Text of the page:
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MID: Israel's chief rabbinate calls off Rome visit

29 Jan 2009 10:33 PM

JERUSALEM, Jan 29 AFP - Israel's chief rabbinate has cancelled its planned participation in a meeting with Catholic officials in Rome in March in protest at Pope Benedict XVI's decision to reinstate a Holocaust-denying bishop.

"The five representatives of the chief rabbinate who were due to meet five Vatican representatives in Rome in March will not be able to participate in this meeting in the current state of affairs," the rabbinate's director general Oded Wiener told AFP.

"The dialogue that we began in 2000 following the visit of former Pope John Paul II cannot continue as if nothing has happened after such a decision, announced nearly on the day that the international community commemorates the Holocaust," he said.

He was referring to the pontiff's decision on Saturday to bring back into the fold of the Catholic Church four breakaway bishops, including Richard Williamson of Britain who has claimed that the Nazis did not use gas chambers.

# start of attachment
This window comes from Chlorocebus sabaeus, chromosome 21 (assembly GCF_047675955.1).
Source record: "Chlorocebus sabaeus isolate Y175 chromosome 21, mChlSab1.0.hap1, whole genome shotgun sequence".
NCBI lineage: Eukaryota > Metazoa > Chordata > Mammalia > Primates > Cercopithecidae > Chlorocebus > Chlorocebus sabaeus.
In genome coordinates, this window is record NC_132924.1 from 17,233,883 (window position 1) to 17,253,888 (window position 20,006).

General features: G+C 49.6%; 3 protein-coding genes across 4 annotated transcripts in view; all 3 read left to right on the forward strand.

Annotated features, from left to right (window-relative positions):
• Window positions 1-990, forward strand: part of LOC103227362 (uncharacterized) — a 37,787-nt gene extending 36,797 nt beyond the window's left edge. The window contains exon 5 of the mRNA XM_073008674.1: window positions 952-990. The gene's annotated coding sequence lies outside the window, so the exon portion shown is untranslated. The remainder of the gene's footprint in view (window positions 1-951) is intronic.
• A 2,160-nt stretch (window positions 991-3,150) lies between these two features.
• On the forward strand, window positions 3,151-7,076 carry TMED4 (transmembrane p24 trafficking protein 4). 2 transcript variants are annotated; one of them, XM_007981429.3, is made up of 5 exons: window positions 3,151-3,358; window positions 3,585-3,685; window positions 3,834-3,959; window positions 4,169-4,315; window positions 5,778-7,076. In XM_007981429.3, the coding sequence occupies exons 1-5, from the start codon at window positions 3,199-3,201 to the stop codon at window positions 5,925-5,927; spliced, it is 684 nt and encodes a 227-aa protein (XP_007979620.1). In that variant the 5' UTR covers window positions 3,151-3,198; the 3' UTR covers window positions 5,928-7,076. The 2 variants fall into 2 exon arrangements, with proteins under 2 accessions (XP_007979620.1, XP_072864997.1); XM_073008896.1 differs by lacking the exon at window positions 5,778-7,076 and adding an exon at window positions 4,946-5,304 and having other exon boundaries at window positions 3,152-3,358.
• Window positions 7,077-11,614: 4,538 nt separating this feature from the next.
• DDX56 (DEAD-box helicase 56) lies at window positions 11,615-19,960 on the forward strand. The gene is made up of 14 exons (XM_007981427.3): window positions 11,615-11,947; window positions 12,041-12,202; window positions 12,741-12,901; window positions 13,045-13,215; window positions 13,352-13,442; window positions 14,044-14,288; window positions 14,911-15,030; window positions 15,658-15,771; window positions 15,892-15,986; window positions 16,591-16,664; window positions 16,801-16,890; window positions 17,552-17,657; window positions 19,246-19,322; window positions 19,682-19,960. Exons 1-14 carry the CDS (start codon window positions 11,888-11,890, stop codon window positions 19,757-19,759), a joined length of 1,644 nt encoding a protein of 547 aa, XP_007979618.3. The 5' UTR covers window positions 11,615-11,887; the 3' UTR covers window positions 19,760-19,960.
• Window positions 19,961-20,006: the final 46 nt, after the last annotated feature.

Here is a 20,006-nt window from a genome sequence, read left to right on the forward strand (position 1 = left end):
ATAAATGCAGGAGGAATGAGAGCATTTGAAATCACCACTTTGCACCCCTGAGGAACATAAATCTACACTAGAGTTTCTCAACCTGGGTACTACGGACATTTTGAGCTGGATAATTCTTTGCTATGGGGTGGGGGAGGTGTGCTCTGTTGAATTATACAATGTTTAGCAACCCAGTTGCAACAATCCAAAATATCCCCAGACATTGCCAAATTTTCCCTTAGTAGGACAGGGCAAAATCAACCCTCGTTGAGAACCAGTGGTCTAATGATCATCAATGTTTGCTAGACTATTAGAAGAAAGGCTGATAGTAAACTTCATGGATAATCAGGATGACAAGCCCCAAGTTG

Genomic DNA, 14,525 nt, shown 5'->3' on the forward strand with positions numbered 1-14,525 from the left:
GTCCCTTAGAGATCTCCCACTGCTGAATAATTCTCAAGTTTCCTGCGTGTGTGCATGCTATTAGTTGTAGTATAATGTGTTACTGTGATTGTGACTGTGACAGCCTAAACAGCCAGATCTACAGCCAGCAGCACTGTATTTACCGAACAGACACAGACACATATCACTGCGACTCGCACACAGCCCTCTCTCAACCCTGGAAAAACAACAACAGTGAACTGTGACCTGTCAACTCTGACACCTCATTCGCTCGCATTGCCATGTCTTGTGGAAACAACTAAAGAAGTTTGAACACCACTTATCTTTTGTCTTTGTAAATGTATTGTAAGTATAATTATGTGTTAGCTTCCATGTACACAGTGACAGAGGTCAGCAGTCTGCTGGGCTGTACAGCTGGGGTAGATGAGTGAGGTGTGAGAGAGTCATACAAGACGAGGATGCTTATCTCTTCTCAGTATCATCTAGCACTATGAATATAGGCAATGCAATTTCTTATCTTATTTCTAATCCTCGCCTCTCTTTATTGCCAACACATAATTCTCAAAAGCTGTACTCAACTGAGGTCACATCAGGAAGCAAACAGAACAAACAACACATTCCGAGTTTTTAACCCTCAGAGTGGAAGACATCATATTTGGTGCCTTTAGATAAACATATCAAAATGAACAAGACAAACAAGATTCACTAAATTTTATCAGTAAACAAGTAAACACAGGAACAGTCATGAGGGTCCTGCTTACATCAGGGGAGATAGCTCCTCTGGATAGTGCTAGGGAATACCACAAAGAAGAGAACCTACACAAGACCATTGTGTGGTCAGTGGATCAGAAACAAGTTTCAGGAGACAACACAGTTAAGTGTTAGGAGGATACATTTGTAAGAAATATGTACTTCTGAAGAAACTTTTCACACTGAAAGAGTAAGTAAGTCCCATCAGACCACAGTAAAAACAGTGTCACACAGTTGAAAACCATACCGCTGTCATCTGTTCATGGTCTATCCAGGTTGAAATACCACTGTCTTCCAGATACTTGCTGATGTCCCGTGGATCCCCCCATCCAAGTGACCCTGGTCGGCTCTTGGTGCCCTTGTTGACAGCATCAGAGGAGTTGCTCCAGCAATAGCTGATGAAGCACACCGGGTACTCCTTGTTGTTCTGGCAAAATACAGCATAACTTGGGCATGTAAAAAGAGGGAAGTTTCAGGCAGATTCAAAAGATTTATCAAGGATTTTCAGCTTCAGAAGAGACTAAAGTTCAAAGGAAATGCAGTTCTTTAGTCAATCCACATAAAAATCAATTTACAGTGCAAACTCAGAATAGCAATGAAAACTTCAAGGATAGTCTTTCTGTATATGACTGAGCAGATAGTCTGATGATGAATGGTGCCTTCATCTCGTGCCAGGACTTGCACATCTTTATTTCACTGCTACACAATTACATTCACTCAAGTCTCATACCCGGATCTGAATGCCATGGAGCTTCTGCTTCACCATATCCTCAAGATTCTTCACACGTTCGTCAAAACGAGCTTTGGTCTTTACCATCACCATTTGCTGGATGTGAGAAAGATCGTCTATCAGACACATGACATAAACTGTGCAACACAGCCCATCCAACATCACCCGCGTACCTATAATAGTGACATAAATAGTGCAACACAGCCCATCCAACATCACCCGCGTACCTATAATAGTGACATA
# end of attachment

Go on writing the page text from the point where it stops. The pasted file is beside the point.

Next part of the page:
Wiener said he had written to the Vatican demanding that Williamson should apologise for his remarks.

"I have sent a letter to Cardinal Walter Casper, president of the Vatican commission charged with Jewish relations, to explain our attitude, underlining that in the least, one should have demanded a public apology from this Holocaust-denying bishop before reinstating him," he said.

He said the pope's remarks on Wednesday in which he expressed "solidarity" with Jews and condemned denial of the Holocaust were important but not enough.

"It is an important step toward resolving this unfortunate affair," Wiener said. "But it is not enough. So we are waiting for a response from the Vatican to the letter that I sent Cardinal Casper.

He did not exclude participating in the March meeting in Rome as planned if the Vatican's response is "satisfying".

The German pope, 81, said on Wednesday he was in "full and indisputable solidarity" with Jews, adding at his weekly general audience: "The Shoah should be a warning for all against forgetting, denial and reductionism."

Cardinal Tarcisio Bertone, the Vatican's secretary of state, said on Wednesday that the pope had been "troubled" by Williamson's interview in which he dismissed as "lies" the fact that about six million Jews were killed in the Holocaust, most in the gas chambers of Nazi concentration camps.

Williamson has said only between 200,000 and 300,000 Jews died before and during World War II.